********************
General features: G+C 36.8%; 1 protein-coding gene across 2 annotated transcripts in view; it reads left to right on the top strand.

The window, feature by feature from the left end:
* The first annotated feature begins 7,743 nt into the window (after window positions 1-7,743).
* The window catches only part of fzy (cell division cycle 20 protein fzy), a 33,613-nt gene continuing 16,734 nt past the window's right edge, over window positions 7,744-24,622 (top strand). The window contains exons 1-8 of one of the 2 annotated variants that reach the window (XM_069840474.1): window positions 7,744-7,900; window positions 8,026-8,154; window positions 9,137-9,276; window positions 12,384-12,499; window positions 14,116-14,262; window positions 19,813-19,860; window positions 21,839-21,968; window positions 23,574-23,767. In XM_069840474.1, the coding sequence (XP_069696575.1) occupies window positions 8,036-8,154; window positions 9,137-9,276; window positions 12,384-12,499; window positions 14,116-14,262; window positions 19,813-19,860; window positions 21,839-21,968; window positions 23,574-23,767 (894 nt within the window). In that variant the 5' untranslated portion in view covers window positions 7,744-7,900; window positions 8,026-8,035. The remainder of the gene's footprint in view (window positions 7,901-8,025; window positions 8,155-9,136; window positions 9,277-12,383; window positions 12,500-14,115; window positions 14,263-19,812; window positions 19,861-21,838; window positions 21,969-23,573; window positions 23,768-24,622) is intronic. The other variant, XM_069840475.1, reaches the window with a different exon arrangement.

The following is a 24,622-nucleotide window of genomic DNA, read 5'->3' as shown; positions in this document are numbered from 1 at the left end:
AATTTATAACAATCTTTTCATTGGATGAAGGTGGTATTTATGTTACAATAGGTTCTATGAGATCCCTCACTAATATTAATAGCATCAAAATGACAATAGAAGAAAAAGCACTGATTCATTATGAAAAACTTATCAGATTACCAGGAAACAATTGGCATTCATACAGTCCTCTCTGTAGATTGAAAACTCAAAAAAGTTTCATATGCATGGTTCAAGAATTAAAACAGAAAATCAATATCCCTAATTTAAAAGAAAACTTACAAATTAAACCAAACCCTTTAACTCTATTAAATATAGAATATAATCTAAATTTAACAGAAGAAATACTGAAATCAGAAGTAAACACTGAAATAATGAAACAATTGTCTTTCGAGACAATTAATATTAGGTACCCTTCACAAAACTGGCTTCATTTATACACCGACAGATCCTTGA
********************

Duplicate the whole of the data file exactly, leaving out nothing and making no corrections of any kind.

General features: G+C 36.8%; 1 protein-coding gene across 2 annotated transcripts in view; it reads left to right on the top strand.

The window, feature by feature from the left end:
* The first annotated feature begins 7,743 nt into the window (after window positions 1-7,743).
* The window catches only part of fzy (cell division cycle 20 protein fzy), a 33,613-nt gene continuing 16,734 nt past the window's right edge, over window positions 7,744-24,622 (top strand). The window contains exons 1-8 of one of the 2 annotated variants that reach the window (XM_069840474.1): window positions 7,744-7,900; window positions 8,026-8,154; window positions 9,137-9,276; window positions 12,384-12,499; window positions 14,116-14,262; window positions 19,813-19,860; window positions 21,839-21,968; window positions 23,574-23,767. In XM_069840474.1, the coding sequence (XP_069696575.1) occupies window positions 8,036-8,154; window positions 9,137-9,276; window positions 12,384-12,499; window positions 14,116-14,262; window positions 19,813-19,860; window positions 21,839-21,968; window positions 23,574-23,767 (894 nt within the window). In that variant the 5' untranslated portion in view covers window positions 7,744-7,900; window positions 8,026-8,035. The remainder of the gene's footprint in view (window positions 7,901-8,025; window positions 8,155-9,136; window positions 9,277-12,383; window positions 12,500-14,115; window positions 14,263-19,812; window positions 19,861-21,838; window positions 21,969-23,573; window positions 23,768-24,622) is intronic. The other variant, XM_069840475.1, reaches the window with a different exon arrangement.

The following is a 24,622-nucleotide window of genomic DNA, read 5'->3' as shown; positions in this document are numbered from 1 at the left end:
AATTTATAACAATCTTTTCATTGGATGAAGGTGGTATTTATGTTACAATAGGTTCTATGAGATCCCTCACTAATATTAATAGCATCAAAATGACAATAGAAGAAAAAGCACTGATTCATTATGAAAAACTTATCAGATTACCAGGAAACAATTGGCATTCATACAGTCCTCTCTGTAGATTGAAAACTCAAAAAAGTTTCATATGCATGGTTCAAGAATTAAAACAGAAAATCAATATCCCTAATTTAAAAGAAAACTTACAAATTAAACCAAACCCTTTAACTCTATTAAATATAGAATATAATCTAAATTTAACAGAAGAAATACTGAAATCAGAAGTAAACACTGAAATAATGAAACAATTGTCTTTCGAGACAATTAATATTAGGTACCCTTCACAAAACTGGCTTCATTTATACACCGACAGATCCTTGA